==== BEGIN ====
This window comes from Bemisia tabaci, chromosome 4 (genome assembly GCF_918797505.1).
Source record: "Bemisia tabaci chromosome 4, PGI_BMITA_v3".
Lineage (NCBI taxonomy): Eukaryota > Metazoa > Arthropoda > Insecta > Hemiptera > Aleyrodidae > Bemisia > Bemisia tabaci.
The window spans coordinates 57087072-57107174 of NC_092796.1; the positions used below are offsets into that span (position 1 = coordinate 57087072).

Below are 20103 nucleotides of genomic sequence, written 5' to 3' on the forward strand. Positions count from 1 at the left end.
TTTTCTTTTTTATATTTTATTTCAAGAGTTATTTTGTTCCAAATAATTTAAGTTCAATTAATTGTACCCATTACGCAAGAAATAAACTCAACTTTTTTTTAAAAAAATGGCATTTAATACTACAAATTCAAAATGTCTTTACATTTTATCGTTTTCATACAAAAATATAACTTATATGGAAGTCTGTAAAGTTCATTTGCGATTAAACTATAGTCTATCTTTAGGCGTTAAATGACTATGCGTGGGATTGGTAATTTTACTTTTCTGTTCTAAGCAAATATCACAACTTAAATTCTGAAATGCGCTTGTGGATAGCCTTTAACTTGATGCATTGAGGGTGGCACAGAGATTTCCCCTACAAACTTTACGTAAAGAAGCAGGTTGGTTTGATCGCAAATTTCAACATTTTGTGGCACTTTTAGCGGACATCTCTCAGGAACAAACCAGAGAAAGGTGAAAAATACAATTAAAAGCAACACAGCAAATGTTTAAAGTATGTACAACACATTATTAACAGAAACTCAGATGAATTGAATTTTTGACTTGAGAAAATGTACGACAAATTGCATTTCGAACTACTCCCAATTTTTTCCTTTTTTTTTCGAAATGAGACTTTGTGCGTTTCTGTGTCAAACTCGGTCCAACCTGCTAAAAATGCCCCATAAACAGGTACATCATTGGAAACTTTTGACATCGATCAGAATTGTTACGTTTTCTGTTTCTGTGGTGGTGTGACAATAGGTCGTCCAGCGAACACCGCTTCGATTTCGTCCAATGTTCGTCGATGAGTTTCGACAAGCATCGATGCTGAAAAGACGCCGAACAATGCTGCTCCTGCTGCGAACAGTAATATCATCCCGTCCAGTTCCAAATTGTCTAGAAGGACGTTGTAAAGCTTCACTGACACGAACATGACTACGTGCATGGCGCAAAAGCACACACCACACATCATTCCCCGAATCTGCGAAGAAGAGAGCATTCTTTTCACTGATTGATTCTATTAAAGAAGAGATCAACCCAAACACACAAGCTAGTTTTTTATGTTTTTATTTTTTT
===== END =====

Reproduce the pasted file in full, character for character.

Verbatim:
This window comes from Bemisia tabaci, chromosome 4 (genome assembly GCF_918797505.1).
Source record: "Bemisia tabaci chromosome 4, PGI_BMITA_v3".
Lineage (NCBI taxonomy): Eukaryota > Metazoa > Arthropoda > Insecta > Hemiptera > Aleyrodidae > Bemisia > Bemisia tabaci.
The window spans coordinates 57087072-57107174 of NC_092796.1; the positions used below are offsets into that span (position 1 = coordinate 57087072).

Below are 20103 nucleotides of genomic sequence, written 5' to 3' on the forward strand. Positions count from 1 at the left end.
TTTTCTTTTTTATATTTTATTTCAAGAGTTATTTTGTTCCAAATAATTTAAGTTCAATTAATTGTACCCATTACGCAAGAAATAAACTCAACTTTTTTTTAAAAAAATGGCATTTAATACTACAAATTCAAAATGTCTTTACATTTTATCGTTTTCATACAAAAATATAACTTATATGGAAGTCTGTAAAGTTCATTTGCGATTAAACTATAGTCTATCTTTAGGCGTTAAATGACTATGCGTGGGATTGGTAATTTTACTTTTCTGTTCTAAGCAAATATCACAACTTAAATTCTGAAATGCGCTTGTGGATAGCCTTTAACTTGATGCATTGAGGGTGGCACAGAGATTTCCCCTACAAACTTTACGTAAAGAAGCAGGTTGGTTTGATCGCAAATTTCAACATTTTGTGGCACTTTTAGCGGACATCTCTCAGGAACAAACCAGAGAAAGGTGAAAAATACAATTAAAAGCAACACAGCAAATGTTTAAAGTATGTACAACACATTATTAACAGAAACTCAGATGAATTGAATTTTTGACTTGAGAAAATGTACGACAAATTGCATTTCGAACTACTCCCAATTTTTTCCTTTTTTTTTCGAAATGAGACTTTGTGCGTTTCTGTGTCAAACTCGGTCCAACCTGCTAAAAATGCCCCATAAACAGGTACATCATTGGAAACTTTTGACATCGATCAGAATTGTTACGTTTTCTGTTTCTGTGGTGGTGTGACAATAGGTCGTCCAGCGAACACCGCTTCGATTTCGTCCAATGTTCGTCGATGAGTTTCGACAAGCATCGATGCTGAAAAGACGCCGAACAATGCTGCTCCTGCTGCGAACAGTAATATCATCCCGTCCAGTTCCAAATTGTCTAGAAGGACGTTGTAAAGCTTCACTGACACGAACATGACTACGTGCATGGCGCAAAAGCACACACCACACATCATTCCCCGAATCTGCGAAGAAGAGAGCATTCTTTTCACTGATTGATTCTATTAAAGAAGAGATCAACCCAAACACACAAGCTAGTTTTTTATGTTTTTATTTTTTT